More specifically, the control 21 of the present invention detects an abnormal condition by initiating timing of an interval once cooling is no longer being actively supplied to the fresh food compartment 28, as determined by the closing of the controllable damper 44. After a predetermined length of time the control 21 detects the output of the fresh food temperature sensor 62, and if the compartment temperature has not reached a predetermined level as of this time, and if the damper 44 is still closed, corrective action is taken to eliminate the undesirably low temperature in the fresh food compartment.

Referring now to FIG. 6, there is illustrated in block diagram form the overall operation of the refrigerator control 21. A block 100 initializes the various constants and set or resets flags, as appropriate, within registers in the RAM 84. A block 102 then establishes timekeeping functions for the control process.

A block 104 determines whether a defrost operation should be initiated. This determination may be made conventionally, on the basis of elapsed time since the last defrost, or upon other factors, as desired. If the block 104 determines that a defrost operation should be initiated, control is passed to a block 106 to perform the defrost routine. Control from the block 106 returns to the block 102 following defrost.

If it is determined by the block 104 that a defrost operation should not be initiated at this time, control passes to a block 108 which detects the existence of an abnormal condition (or a "frozen crisper" condition) and takes corrective action to eliminate such condition. A pair of blocks 110,112 then effect temperature control of the fresh food and freezer compartments.

Control from the block 112 then returns to the block 102 to continue the control process.

Referring now to FIGS. 7A-7D, there is illustrated a detailed flow chart which more fully illustrates the operation of the refrigerator control 21 shown in general block diagram form in FIG. 6.

The control process begins at a block 120, at which point various flags are initialized. A one-second flag SECFG, a defrost flag DEFG, a frozen crisper flag FCFG, and a damper off time flag DOFG, are each reset. A compressor protect flag CPFG is initially set by the block 120.

A block 122 then sets a series of timers to zero. These timers include a compressor protection timer, a compressor run timer and a damper off timer, or DOT 123, shown in FIG. 4.

A block 124 determines whether one second has elapsed since the last pass through the program. If this is not the case, control remains with the block 124 until a one-second timer in the timer registers 92 has timed out. Following this action, control passes to a block 126 which increments the compressor protection timer and checks to determine whether the timer has accumulated 256 seconds.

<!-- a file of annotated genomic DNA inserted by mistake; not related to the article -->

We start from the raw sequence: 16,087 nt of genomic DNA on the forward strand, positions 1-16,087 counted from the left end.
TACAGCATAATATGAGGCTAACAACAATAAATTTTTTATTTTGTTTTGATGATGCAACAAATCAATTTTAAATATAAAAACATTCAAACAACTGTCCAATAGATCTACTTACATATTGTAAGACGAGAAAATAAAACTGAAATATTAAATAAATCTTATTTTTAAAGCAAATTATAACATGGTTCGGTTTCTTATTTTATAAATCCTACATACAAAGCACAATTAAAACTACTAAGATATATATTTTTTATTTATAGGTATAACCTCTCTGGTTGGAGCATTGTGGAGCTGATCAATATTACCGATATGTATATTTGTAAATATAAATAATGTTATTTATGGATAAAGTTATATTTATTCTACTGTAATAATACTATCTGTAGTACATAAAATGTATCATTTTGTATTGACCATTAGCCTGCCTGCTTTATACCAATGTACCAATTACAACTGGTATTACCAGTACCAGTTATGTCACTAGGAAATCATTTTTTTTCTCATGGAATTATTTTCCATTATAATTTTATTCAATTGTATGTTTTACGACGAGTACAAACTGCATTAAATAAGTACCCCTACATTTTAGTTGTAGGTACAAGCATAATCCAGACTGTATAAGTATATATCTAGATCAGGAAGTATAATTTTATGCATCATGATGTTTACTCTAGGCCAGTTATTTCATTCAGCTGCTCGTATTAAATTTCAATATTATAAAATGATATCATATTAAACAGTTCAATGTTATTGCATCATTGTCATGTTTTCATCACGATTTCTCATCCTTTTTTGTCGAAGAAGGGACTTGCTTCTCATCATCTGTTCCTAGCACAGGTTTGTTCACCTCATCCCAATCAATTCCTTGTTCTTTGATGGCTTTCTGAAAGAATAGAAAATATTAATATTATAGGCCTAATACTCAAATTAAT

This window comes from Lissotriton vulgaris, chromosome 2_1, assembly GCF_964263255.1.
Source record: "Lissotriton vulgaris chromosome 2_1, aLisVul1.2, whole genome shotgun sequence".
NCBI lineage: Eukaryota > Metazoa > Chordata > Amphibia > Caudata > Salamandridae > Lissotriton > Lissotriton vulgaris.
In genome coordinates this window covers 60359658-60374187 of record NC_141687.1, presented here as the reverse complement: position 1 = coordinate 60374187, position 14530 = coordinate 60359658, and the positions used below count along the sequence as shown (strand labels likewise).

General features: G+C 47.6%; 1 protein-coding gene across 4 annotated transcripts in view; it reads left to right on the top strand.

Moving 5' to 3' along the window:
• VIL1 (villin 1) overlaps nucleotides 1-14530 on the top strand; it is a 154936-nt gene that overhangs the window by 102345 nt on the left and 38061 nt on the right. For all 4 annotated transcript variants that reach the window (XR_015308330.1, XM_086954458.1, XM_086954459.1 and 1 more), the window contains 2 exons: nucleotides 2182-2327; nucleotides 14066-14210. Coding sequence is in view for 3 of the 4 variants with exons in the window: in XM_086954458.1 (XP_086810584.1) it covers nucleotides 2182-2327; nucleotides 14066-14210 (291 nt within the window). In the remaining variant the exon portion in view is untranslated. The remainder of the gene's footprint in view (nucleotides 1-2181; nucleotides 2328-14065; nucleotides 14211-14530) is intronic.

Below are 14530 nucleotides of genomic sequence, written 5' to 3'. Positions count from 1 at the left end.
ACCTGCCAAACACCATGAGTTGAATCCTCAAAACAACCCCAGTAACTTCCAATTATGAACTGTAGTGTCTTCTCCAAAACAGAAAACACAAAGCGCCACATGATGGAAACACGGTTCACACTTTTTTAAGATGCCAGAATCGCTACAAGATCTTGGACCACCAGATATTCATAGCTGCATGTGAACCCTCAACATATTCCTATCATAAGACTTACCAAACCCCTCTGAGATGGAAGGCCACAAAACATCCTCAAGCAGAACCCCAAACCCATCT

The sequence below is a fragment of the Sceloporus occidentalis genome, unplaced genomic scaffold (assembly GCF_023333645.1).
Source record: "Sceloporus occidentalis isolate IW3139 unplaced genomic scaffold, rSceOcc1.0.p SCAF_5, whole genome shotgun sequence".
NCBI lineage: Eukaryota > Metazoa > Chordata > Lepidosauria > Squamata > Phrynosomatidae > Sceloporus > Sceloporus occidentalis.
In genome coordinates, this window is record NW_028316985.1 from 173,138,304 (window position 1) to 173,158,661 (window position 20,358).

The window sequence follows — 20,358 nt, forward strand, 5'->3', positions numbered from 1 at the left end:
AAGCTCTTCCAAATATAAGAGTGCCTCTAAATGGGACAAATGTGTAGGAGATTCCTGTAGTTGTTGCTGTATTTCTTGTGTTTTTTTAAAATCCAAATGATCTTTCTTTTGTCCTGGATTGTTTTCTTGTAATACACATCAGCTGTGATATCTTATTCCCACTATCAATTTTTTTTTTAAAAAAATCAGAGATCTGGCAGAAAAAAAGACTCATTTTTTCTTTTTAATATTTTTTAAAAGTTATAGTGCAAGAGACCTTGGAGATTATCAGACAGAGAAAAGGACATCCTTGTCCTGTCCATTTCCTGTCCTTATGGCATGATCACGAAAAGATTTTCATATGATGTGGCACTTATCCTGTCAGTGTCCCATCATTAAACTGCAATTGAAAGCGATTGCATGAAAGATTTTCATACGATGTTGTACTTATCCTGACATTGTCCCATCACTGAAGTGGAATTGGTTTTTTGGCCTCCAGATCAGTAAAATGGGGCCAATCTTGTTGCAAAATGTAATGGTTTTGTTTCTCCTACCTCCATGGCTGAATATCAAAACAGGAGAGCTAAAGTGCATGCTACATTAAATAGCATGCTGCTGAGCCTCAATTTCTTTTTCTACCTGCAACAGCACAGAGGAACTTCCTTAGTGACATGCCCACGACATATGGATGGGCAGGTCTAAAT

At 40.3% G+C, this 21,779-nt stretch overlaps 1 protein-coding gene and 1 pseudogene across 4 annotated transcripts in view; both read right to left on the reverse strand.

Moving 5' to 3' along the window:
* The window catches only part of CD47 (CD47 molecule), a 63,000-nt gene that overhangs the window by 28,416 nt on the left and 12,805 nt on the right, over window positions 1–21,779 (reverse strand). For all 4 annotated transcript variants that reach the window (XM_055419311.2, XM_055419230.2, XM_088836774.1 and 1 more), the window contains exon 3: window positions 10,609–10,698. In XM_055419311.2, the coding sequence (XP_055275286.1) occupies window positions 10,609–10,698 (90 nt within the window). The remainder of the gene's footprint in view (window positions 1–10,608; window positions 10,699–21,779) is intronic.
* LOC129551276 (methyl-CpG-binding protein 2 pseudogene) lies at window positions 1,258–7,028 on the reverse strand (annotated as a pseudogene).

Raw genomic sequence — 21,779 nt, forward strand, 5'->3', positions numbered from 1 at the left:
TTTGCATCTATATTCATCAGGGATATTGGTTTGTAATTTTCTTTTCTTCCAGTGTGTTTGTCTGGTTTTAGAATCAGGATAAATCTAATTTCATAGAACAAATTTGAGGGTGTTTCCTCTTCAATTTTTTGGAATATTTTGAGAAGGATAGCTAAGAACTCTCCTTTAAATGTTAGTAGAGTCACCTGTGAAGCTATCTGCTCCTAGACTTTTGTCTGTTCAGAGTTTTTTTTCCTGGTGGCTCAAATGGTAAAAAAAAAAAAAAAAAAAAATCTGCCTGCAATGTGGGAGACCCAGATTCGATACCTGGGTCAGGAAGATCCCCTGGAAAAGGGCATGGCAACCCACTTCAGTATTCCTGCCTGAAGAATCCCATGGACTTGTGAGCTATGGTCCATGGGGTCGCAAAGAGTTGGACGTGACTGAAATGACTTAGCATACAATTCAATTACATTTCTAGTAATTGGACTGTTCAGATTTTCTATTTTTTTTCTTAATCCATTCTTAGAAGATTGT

The function of block 126 is to prevent short cycling of the compressor 50. In effect, the compressor 50 can have a minimum on or off time of 256 seconds.

If the block 126 determines that the compressor protection timer has elapsed, the compressor protection flag CPFG is reset by a block 128.

A block 130 then determines whether the damper resistance heater 70 is energized by checking the microcomputer output which energizes this element. If the heater 70 is not currently energized, the damper off timer is incremented and checked to determine whether it equals 1800 seconds. If this is the case, control passes to a block 134 which sets the damper off time flag DOFG.

It should be noted that the damper off timer DOT 123 indicates the length of time the damper 44 has been maintained in a closed state, i.e. the length of time since cooling was last provided to the fresh food compartment by the refrigeration apparatus.

If it is determined that the damper heater is on, i.e., the damper door 68 is open and hence cooled air is being supplied to the fresh food compartment, or if it is determined that the damper off time does not equal 1800 seconds, then control passes to a block 136 which determines whether the compressor 50 is energized. This function is accomplished by checking the status of the output line controlling the relays K1 and K2. If the compressor is on, then a block 138 increments the compressor run timer and checks to determine whether it has accumulated 8 hours, or 28,800 seconds of time. If this is the case, then the defrost flag DEFG is set and a defrost operation is initiated. The length of the defrost operation may be controlled by conventional means, such as a temperature responsive bimetallic switch (not shown) mounted on the evaporator and arranged to open at the end of defrost.

If it is determined that the compressor is not on or that the compressor run timer has not accumulated 8 hours of time, then a block 144 checks to determine whether the defrost flag DEFG is set.

If the block 144 determines that the defrost flag is set, control passes to a block 146 which checks to determine whether the defrost routine is complete. If this is not the case, control passes back to the block 124 to continue the defrost routine.